The Local Government Group recently hosted a half-day seminar organised by City University’s Prof. Jo Silvester, to launch the Political Mentoring Toolkit and raise awareness of mentoring and coaching for politicians in local and national government.
The event saw perspectives offered from politicians who are being mentored and those taking up peer mentor roles, as well as hearing from leading researchers and practitioners developing work in this field.
Speaking about the dynamics of working as a peer mentor, and the support that may be needed for mentors and coaches, Karen Izod drew on her experiences of directing the ‘Coaching Skills for Political Leaders’ programme which she led on behalf of the Tavistock Institute of Human Relations (TIHR) for the LGG from 2007-2011.
Karen suggested that taking up the role of a political mentor/coach, can be seen as a personal, professional and political activity. The work challenges at each of these levels, evoking thoughts, feelings and behaviours which are likely to have some meaning in the peer relationship. The understanding for how politics plays out in individuals, groups and broader systems of government is a key resource in the mentoring/coaching relationship. Reflective conversations between colleagues and in supervision, can often bring out new meanings, supporting the complexity of the work for the political leader and their mentor/coach.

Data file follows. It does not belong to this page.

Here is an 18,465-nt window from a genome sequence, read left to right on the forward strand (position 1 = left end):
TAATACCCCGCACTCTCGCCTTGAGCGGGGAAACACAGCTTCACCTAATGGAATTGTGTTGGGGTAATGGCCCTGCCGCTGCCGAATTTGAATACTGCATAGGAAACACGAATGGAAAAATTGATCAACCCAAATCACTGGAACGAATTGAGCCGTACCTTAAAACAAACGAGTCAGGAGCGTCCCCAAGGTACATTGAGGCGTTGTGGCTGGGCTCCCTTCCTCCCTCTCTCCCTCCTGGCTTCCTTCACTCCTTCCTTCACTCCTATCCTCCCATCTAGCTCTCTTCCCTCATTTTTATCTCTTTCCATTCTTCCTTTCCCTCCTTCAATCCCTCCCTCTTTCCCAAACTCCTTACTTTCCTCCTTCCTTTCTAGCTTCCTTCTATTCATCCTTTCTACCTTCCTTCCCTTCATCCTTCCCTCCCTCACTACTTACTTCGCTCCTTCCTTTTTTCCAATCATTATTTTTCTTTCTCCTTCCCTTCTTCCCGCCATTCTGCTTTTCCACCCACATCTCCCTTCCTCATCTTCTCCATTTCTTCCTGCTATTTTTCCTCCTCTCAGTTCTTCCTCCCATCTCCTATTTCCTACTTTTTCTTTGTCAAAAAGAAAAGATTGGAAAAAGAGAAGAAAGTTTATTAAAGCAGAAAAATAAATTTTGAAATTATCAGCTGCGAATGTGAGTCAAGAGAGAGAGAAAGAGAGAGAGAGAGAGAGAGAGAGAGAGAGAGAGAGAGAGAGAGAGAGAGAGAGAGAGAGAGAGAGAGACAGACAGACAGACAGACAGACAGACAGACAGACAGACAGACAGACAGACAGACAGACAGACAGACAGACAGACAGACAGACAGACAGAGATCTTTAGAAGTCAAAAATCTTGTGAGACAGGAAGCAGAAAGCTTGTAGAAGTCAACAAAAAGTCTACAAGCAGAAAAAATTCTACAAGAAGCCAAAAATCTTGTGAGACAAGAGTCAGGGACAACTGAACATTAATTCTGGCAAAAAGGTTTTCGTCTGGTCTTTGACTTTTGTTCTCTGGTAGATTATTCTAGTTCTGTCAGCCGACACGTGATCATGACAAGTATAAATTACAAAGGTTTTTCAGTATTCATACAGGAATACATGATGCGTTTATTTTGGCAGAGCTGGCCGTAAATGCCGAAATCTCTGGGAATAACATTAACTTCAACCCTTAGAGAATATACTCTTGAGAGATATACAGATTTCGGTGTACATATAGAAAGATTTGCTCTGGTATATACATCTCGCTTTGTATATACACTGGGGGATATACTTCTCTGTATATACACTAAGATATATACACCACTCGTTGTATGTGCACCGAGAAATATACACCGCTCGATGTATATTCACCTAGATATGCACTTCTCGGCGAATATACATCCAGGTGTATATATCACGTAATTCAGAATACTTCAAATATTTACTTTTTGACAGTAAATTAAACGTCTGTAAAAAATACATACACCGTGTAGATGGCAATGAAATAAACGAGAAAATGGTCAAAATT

Panel members agreed that mentoring and coaching are systemically based activities which involve holding in mind the interplay between communities, officers, elected representatives and political parties.
The Tavistock Institute of Human Relations offer a number of professional development programmes that address the type of complex dynamics that Karen spoke about during the seminar, such as the ‘Practitioner Certificate in Consulting and Change’(P3C) and the ‘Coaching for Leadership and Professional Development‘ programme.
We also offer Executive Coaching, which you can find out more about here.